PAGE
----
- These can vary significantly between providers. Most providers JISAs have the same charges as their regular ISAs. See the Monevator comparison table.
- Consider whether transfers in are allowed, and if there are charges from transfers out.2
- Range of investments. Some providers only offer a limited range of investible funds or investments. Identify your investment goals and then find a provider to meet those aims.
The alternative to a JISA is a Junior SIPP.
You can contribute money into a child’s pension from any age. It’s never too soon to get that Warren Buffett snowball rolling…
(You can contribute into anyone’s SIPP, incidentally – whether they’re an adult or a child. Though it’d be a bit weird to contribute to a stranger’s pension!)
Assuming your child is a non-earner – those work-shy toddlers – the maximum you can contribute into their Junior SIPP is £3,600 gross per year (that is including tax relief).
Remember that the contributor cannot claim tax-relief. Only the recipient can.
The mechanics are otherwise very similar to a JISA. Again, the parent will manage the account for children under the age of 16. Family and friends can add money to a Junior SIPP in much the same way as a JISA.
Also like JISAs, investments in SIPPs are free from income and capital gain taxes. (That is, until the money comes to be withdrawn. Income taken from a pension may be taxable, depending on personal circumstances.)
Contributions into a SIPP are usually free from inheritance tax, providing they are contributions out of income that leave the transferor with enough income to maintain their usual standard of living. In addition, everyone has a £3,000 per year annual exemption. That is, you can gift £3,000 a year and it’s free of inheritance tax. As mentioned above, the maximum you can contribute per year into a non-earners’ SIPP is £3,600 gross (after including tax relief).
Again, both lump sums and regular savings can be used to fund the account.
On the downside, SIPP money is only accessible from age 55. This threshold is set to rise to 57 in 2028. It might go up further in the future.
Decision factors when taking the SIPP route
When choosing a Junior SIPP think about:
- Control – It’s the child’s money, but unlike with a JISA they can’t access it until they’re much older. Hopefully the child will have ‘matured’ by their 50s. (Though maybe that means less chance of strippers but more chance of Lambos?)
- Efficiency – As with a JISA, a SIPP is income tax and capital gains tax efficient. Contributing into somebody else’s pension is particularly helpful if you’re at risk of breaching the Pension Lifetime Allowance. It can also result in one of the highest ‘tax savings’ that I’m aware of – if the child is a 40% taxpayer then the family can net a 90% tax saving. (See the bonus appendix below for the maths.)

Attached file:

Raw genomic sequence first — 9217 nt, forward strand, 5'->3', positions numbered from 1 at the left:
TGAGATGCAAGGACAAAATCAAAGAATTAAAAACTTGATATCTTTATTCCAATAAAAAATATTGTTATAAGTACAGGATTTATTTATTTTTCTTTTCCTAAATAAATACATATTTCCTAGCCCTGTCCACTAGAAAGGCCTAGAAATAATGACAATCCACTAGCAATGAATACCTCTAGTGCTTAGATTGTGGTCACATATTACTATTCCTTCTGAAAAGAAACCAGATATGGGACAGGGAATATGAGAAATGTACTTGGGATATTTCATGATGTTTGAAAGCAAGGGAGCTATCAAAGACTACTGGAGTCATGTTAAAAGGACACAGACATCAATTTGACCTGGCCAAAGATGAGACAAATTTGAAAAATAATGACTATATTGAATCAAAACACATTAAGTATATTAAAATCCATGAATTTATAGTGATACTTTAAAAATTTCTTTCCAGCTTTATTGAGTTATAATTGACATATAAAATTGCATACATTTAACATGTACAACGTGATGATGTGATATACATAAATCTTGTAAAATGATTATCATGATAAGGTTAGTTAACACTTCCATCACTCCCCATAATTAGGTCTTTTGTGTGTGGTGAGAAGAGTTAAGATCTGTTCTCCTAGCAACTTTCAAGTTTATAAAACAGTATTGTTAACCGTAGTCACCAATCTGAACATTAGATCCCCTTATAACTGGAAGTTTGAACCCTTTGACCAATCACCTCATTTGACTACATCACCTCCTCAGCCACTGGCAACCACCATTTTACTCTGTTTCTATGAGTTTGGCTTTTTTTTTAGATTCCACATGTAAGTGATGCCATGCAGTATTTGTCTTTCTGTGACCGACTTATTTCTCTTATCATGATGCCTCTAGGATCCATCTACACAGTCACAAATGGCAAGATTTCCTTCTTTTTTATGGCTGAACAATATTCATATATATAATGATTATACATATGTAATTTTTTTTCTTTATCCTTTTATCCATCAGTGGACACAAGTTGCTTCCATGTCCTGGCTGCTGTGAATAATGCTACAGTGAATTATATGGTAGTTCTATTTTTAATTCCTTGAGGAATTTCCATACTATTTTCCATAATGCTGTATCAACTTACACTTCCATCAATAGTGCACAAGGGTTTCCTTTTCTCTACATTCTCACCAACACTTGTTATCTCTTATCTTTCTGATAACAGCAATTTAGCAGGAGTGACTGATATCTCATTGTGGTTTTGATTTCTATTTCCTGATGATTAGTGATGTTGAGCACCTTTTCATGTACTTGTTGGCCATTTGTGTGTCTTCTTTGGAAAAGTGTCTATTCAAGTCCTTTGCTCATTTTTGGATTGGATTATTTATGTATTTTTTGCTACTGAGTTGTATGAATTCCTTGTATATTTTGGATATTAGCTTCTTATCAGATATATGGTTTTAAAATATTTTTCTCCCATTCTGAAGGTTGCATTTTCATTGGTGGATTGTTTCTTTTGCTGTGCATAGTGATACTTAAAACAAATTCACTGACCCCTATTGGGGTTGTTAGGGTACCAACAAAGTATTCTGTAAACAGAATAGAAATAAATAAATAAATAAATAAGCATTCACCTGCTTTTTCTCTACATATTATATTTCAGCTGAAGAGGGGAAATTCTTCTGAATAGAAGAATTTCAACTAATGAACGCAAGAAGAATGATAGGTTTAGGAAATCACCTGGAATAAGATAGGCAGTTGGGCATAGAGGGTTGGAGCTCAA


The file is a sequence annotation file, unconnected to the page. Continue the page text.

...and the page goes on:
- Access – The big downside. Money in a SIPP isn’t accessible until your 50s. That may represent a very long wait. This makes a Junior SIPP a suitable option for retirement wealth building, but not for living costs or big events.
- Your Pension Lifetime Allowance. One reason you might choose to go for a Junior SIPP instead of a JISA is if you are getting close to the Lifetime Allowance. This might make diverting your pension contributions to somebody else more tax efficient for you, if it’s an option.3
Choosing a SIPP provider is very similar to choosing a JISA, except that in addition to the usual broker platforms there are also personal pension providers that offer low-cost, low-contribution options, at the expense of a narrower investment selection.
Why not have both?
If you can afford it – and you love the children that much – you could go for both a JISA and a SIPP and contribute to each to maximise the respective benefits.
Either way, any money given to children that has a chance to compound for at least 18 years – and multiples of that in a SIPP – should be very gratefully received.
But as we cautioned at the start, make sure your planning takes into account your own retirement provisions and other financial commitments, too.
Read all The Detail Man’s previous posts on Monevator.
Bonus appendix: Worked example of (crazy high) 90% tax relief
Parent puts £3,000 into child’s SIPP (using £3,000 annual IHT exemption)
Saving 40% x £3,000 = £1,200 in IHT relief
The child receives £3,000 plus £750 relief at source
Calculated as £3,000 x 25% = £750 tax relief
If the child is a 40% tax rate payer, they can claim a further 20% through self-assessment:
£3,000 x 25% = £750 tax relief
That gives total tax relief of: £2,700 (£1,200 + £750 + £750) on a gift of £3,000. Equivalent to 90% tax relief!